6. Memorandum From the President’s Assistant for National Security Affairs (Kissinger) to President Nixon1
- U.S. Policy Toward Peking and Instructions for the February 20 Warsaw Meeting
The Secretary of State has sent you a recommended position and proposed instructions for the February 20 Warsaw meeting with the Chinese Communists.2 I have edited these instructions slightly to remove polemics and in one case to eliminate an implication that we might be prepared to remove our presence from Formosa. The instructions cover a number of continuing problems with Peking, such as the question of Americans held prisoner by the Communists and our desire for an understanding with Peking on assistance and return of astronauts. They also cover a broad range of contingencies that might arise during the Warsaw talks.
The principal issue facing us is the basic posture we should adopt at Warsaw. The attached memorandum (Tab A) discusses the four broad options open to us. As edited, the State Department instructions (Tab B) fall basically within the third option, namely to indicate our willingness to enter into serious negotiations with Peking, make proposals on scientific exchanges, and invite specific proposals from the Chinese.3
Right now, the third option has several advantages: (1) it would cause less concern to the Republic of China, presently very sensitive because Canada and Italy are moving to recognition of Peking; (2) it [Page 11] would reduce the risk that other countries might misinterpret any initiative on our part as marking a fundamental change in China policy in response to, or in connection with, Canadian recognition of Peking; and (3) it avoids prejudging U.S. China policy before the National Security Council undertakes its full dress review in late March.
That you approve the instructions at Tab B.
- Source: National Archives, Nixon Presidential Materials, NSC Files, Box 700, Country Files, Europe, Poland, Vol. I Warsaw Talks up to 1/31/70. Top Secret; Exdis. This memorandum and the options described in Tab A were taken from a February 11 memorandum from Sneider to Kissinger. (Ibid.) In September and November of 1968, the United States proposed renewing ambassadorial talks between the United States and the PRC that had commenced in Geneva in 1955 and moved to Warsaw in 1957. Talks had been suspended since the 134th meeting on January 8, 1968, and U.S. attempts to restart talks during the spring of 1968 had failed. See Foreign Relations, 1964–1968, vol. XXX, Documents 311, 331, and 332.↩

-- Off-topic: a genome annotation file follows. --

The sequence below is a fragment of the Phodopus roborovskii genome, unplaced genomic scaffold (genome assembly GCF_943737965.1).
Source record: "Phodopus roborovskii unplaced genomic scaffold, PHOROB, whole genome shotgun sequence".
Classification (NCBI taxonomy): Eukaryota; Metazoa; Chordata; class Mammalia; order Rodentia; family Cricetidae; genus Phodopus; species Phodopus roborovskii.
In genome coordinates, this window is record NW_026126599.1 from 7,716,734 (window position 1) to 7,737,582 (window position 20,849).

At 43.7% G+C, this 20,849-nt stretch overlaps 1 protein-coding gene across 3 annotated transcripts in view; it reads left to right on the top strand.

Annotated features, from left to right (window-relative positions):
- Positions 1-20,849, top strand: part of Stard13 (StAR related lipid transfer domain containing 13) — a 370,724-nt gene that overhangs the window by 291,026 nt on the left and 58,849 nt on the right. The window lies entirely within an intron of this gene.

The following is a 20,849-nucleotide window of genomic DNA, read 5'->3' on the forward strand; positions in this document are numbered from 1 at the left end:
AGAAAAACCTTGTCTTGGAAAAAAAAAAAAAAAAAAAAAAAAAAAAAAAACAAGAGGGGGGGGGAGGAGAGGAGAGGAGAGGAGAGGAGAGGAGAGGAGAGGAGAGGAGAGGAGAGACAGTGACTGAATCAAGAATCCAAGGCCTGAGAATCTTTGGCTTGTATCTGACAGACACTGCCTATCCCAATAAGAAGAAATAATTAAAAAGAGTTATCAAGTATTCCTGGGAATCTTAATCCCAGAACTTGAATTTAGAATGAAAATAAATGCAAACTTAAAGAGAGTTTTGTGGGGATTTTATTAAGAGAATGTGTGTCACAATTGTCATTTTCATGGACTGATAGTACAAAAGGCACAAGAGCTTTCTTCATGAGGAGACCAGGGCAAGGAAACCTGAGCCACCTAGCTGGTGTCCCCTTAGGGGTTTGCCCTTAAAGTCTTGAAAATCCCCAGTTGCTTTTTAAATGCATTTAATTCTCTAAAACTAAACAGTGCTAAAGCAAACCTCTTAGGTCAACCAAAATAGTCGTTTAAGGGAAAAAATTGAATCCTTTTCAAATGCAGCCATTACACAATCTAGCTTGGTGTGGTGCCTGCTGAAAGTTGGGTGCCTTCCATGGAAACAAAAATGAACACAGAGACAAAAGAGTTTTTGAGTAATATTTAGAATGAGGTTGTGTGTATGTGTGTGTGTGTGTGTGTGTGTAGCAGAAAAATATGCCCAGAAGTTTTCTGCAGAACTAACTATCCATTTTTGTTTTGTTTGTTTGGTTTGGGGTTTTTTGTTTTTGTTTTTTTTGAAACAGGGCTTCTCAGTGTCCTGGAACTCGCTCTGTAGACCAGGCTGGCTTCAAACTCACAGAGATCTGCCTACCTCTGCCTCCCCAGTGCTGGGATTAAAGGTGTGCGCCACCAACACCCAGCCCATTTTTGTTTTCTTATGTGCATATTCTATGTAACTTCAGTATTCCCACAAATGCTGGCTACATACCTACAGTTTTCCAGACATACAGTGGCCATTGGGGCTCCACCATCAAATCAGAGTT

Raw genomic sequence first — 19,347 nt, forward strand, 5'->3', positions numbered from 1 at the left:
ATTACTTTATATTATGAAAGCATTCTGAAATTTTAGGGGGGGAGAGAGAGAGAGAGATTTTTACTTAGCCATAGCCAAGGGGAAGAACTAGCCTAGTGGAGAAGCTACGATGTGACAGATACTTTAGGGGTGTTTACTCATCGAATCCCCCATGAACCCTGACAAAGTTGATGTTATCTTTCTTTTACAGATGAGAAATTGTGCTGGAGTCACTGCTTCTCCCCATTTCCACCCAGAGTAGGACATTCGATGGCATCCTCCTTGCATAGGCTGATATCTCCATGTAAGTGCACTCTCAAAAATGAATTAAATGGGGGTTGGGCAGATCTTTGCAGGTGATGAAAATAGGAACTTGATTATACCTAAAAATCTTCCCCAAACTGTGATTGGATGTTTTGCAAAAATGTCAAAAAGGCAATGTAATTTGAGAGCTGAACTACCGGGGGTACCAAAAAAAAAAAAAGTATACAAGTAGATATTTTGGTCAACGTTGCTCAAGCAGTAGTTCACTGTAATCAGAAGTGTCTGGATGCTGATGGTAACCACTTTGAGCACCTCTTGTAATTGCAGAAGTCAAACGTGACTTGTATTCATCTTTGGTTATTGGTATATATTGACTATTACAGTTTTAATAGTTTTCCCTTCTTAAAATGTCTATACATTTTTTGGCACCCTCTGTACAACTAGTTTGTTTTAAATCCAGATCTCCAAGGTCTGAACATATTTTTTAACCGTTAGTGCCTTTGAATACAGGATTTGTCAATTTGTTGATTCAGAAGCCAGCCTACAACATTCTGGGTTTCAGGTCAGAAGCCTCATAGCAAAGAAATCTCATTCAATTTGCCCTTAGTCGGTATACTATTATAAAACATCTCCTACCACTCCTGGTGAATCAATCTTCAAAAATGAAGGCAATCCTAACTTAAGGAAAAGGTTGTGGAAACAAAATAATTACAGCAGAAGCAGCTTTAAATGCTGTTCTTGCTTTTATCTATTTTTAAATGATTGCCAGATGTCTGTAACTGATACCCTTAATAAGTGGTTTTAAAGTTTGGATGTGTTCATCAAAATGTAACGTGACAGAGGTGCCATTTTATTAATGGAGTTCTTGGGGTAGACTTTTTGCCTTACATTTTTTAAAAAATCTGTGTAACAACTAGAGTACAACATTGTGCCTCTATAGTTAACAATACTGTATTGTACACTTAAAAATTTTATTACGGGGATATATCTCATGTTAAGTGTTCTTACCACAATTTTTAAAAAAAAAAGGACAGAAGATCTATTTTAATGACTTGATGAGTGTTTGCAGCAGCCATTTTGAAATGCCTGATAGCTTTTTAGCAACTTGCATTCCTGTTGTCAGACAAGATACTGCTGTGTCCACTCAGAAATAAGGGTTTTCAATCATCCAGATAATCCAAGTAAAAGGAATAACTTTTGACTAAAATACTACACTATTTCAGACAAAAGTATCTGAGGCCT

- Rogers forwarded the draft instructions for the February 20 meeting under cover of an undated memorandum and a cable written by Kreisberg and Platt (EA/ACA) on February 3. The instructions had been cleared by Bundy, Brown, and Barnett (EA). Rogers’ covering memorandum and its attachments are also attached but not printed. The Department of State copies of these documents are in National Archives, RG 59, Central Files, 1967–69, POL CHICOM–US.↩
- See footnote 2 above.↩
- President Nixon initialed this option. On February 13 Richard Moose sent a memorandum to the Department of State Executive Secretariat detailing several slight changes to the draft cable. (National Archives, RG 59, Central Files 1967–69, POL CHICOM–US) The instructions were sent on February 15 to Warsaw as telegram 24916. (Ibid.)↩
- The PRC cancelled the meeting on February 18, ostensibly due to the defection of Chinese Chargé d’Affaires Liao Ho-shu (Liao Heshu) in the Netherlands on January 24. See “Spokesman of Chinese Foreign Ministry Information Department Issues Statement,” Beijing Review, February 21, 1969, p. 4. The Department of State documentation on Liao’s defection is in National Archives, RG 59, Central Files 1967–69, POL 30 CHICOM. Stoessel reported these developments in telegram 427 from Warsaw, February 18. (Ibid.) Stoessel’s report was forwarded to Nixon in the President’s February 18 daily briefing memorandum. (Ibid., Nixon Presidential Materials, NSC Files, Box 2, President’s Daily Briefs) INR attributed the cancellation to PRC internal politics rather than the diplomat’s defection: “We regard Peking’s abrupt decision to postpone the 135th meeting as the latest and most striking evidence of disagreement and indecision at the highest levels of the Chinese leadership.” (INR Intelligence Note 102, February 18; ibid., RG 59, Central Files 1967–69, POL CHICOM–US) The CIA had reported that “it is unlikely that there will be any change in Chinese Communist position or softening of attitude toward the United States in the upcoming 20 February Warsaw meeting.” (Intelligence Information Cable TDCS–K–314/01387–69, February 10; ibid., Nixon Presidential Materials, NSC Files, Box 518, Country Files, Far East, China, Vol. I) The United States responded to the cancellation on March 12 with a letter to the PRC Embassy in Warsaw, rejecting claims that the United States “engineered” the defection of Liao, and adding that “I am instructed to inform your Government that the United States Government remains ready at an early date to continue the series of Ambassadorial-level meetings between our two governments, either here in Warsaw or elsewhere at a mutually agreeable location.” (Telegram 37867 to Warsaw, March 12; ibid., RG 59, Central Files 1967–69, POL CHICOM–US)↩